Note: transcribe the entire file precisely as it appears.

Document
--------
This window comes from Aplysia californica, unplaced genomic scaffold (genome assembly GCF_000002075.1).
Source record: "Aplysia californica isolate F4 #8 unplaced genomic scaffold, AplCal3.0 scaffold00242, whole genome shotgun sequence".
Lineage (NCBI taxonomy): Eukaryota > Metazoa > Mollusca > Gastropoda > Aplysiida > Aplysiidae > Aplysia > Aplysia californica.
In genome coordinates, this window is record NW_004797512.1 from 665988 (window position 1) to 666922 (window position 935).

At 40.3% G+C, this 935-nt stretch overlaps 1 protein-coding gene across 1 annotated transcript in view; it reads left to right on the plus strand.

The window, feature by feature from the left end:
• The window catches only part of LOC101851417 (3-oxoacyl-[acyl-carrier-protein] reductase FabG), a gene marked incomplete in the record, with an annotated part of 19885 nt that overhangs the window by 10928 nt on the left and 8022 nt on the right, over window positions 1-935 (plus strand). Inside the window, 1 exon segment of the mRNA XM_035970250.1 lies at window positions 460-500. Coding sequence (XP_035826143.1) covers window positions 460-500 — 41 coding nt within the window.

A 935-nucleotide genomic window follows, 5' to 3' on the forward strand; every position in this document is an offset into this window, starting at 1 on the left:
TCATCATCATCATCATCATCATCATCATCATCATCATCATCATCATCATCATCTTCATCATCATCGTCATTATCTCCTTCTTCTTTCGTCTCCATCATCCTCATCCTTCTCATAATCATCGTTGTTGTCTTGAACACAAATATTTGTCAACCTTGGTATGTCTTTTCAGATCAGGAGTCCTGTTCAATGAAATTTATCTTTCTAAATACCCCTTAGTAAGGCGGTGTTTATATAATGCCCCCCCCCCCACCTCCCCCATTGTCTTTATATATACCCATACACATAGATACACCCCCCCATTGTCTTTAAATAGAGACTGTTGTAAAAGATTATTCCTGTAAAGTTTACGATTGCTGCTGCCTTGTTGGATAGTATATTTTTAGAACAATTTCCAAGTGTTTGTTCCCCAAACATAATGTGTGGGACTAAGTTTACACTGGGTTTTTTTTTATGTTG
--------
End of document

This window comes from Aplysia californica, unplaced genomic scaffold (genome assembly GCF_000002075.1).
Source record: "Aplysia californica isolate F4 #8 unplaced genomic scaffold, AplCal3.0 scaffold00242, whole genome shotgun sequence".
Lineage (NCBI taxonomy): Eukaryota > Metazoa > Mollusca > Gastropoda > Aplysiida > Aplysiidae > Aplysia > Aplysia californica.
In genome coordinates, this window is record NW_004797512.1 from 665988 (window position 1) to 666922 (window position 935).

At 40.3% G+C, this 935-nt stretch overlaps 1 protein-coding gene across 1 annotated transcript in view; it reads left to right on the plus strand.

The window, feature by feature from the left end:
• The window catches only part of LOC101851417 (3-oxoacyl-[acyl-carrier-protein] reductase FabG), a gene marked incomplete in the record, with an annotated part of 19885 nt that overhangs the window by 10928 nt on the left and 8022 nt on the right, over window positions 1-935 (plus strand). Inside the window, 1 exon segment of the mRNA XM_035970250.1 lies at window positions 460-500. Coding sequence (XP_035826143.1) covers window positions 460-500 — 41 coding nt within the window.

A 935-nucleotide genomic window follows, 5' to 3' on the forward strand; every position in this document is an offset into this window, starting at 1 on the left:
TCATCATCATCATCATCATCATCATCATCATCATCATCATCATCATCATCATCTTCATCATCATCGTCATTATCTCCTTCTTCTTTCGTCTCCATCATCCTCATCCTTCTCATAATCATCGTTGTTGTCTTGAACACAAATATTTGTCAACCTTGGTATGTCTTTTCAGATCAGGAGTCCTGTTCAATGAAATTTATCTTTCTAAATACCCCTTAGTAAGGCGGTGTTTATATAATGCCCCCCCCCCCACCTCCCCCATTGTCTTTATATATACCCATACACATAGATACACCCCCCCATTGTCTTTAAATAGAGACTGTTGTAAAAGATTATTCCTGTAAAGTTTACGATTGCTGCTGCCTTGTTGGATAGTATATTTTTAGAACAATTTCCAAGTGTTTGTTCCCCAAACATAATGTGTGGGACTAAGTTTACACTGGGTTTTTTTTTATGTTG